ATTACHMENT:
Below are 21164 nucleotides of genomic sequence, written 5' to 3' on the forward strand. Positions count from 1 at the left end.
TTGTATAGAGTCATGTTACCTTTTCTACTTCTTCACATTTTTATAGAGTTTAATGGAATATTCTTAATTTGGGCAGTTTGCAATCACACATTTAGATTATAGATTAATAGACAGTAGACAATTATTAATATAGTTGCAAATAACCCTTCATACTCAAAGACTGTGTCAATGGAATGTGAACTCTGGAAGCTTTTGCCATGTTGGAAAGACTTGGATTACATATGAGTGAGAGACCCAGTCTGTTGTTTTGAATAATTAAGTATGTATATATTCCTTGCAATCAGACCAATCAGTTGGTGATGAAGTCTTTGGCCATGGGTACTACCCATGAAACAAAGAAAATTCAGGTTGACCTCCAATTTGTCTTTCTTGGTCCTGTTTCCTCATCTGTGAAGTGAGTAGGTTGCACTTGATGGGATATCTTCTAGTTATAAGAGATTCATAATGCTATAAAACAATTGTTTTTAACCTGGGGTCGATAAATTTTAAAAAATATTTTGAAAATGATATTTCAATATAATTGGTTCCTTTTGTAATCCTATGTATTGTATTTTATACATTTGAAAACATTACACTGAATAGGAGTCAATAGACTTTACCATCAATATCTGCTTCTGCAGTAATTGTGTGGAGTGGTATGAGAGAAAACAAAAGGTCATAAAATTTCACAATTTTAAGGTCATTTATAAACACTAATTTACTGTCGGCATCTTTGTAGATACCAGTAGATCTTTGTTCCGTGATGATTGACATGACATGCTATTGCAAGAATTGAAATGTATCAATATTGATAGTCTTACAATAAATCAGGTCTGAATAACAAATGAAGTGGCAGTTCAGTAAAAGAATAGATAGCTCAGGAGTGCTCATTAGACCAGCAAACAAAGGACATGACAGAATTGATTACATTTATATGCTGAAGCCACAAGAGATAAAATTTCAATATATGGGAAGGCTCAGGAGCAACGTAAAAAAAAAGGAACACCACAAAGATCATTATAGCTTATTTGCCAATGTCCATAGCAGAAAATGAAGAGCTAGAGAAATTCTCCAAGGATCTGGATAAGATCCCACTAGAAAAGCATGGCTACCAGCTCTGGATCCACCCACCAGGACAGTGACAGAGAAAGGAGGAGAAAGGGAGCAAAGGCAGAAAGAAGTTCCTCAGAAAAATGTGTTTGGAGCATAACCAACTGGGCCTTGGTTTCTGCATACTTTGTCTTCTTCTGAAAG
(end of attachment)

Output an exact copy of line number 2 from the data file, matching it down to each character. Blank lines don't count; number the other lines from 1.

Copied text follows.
TTGTATAGAGTCATGTTACCTTTTCTACTTCTTCACATTTTTATAGAGTTTAATGGAATATTCTTAATTTGGGCAGTTTGCAATCACACATTTAGATTATAGATTAATAGACAGTAGACAATTATTAATATAGTTGCAAATAACCCTTCATACTCAAAGACTGTGTCAATGGAATGTGAACTCTGGAAGCTTTTGCCATGTTGGAAAGACTTGGATTACATATGAGTGAGAGACCCAGTCTGTTGTTTTGAATAATTAAGTATGTATATATTCCTTGCAATCAGACCAATCAGTTGGTGATGAAGTCTTTGGCCATGGGTACTACCCATGAAACAAAGAAAATTCAGGTTGACCTCCAATTTGTCTTTCTTGGTCCTGTTTCCTCATCTGTGAAGTGAGTAGGTTGCACTTGATGGGATATCTTCTAGTTATAAGAGATTCATAATGCTATAAAACAATTGTTTTTAACCTGGGGTCGATAAATTTTAAAAAATATTTTGAAAATGATATTTCAATATAATTGGTTCCTTTTGTAATCCTATGTATTGTATTTTATACATTTGAAAACATTACACTGAATAGGAGTCAATAGACTTTACCATCAATATCTGCTTCTGCAGTAATTGTGTGGAGTGGTATGAGAGAAAACAAAAGGTCATAAAATTTCACAATTTTAAGGTCATTTATAAACACTAATTTACTGTCGGCATCTTTGTAGATACCAGTAGATCTTTGTTCCGTGATGATTGACATGACATGCTATTGCAAGAATTGAAATGTATCAATATTGATAGTCTTACAATAAATCAGGTCTGAATAACAAATGAAGTGGCAGTTCAGTAAAAGAATAGATAGCTCAGGAGTGCTCATTAGACCAGCAAACAAAGGACATGACAGAATTGATTACATTTATATGCTGAAGCCACAAGAGATAAAATTTCAATATATGGGAAGGCTCAGGAGCAACGTAAAAAAAAAGGAACACCACAAAGATCATTATAGCTTATTTGCCAATGTCCATAGCAGAAAATGAAGAGCTAGAGAAATTCTCCAAGGATCTGGATAAGATCCCACTAGAAAAGCATGGCTACCAGCTCTGGATCCACCCACCAGGACAGTGACAGAGAAAGGAGGAGAAAGGGAGCAAAGGCAGAAAGAAGTTCCTCAGAAAAATGTGTTTGGAGCATAACCAACTGGGCCTTGGTTTCTGCATACTTTGTCTTCTTCTGAAAG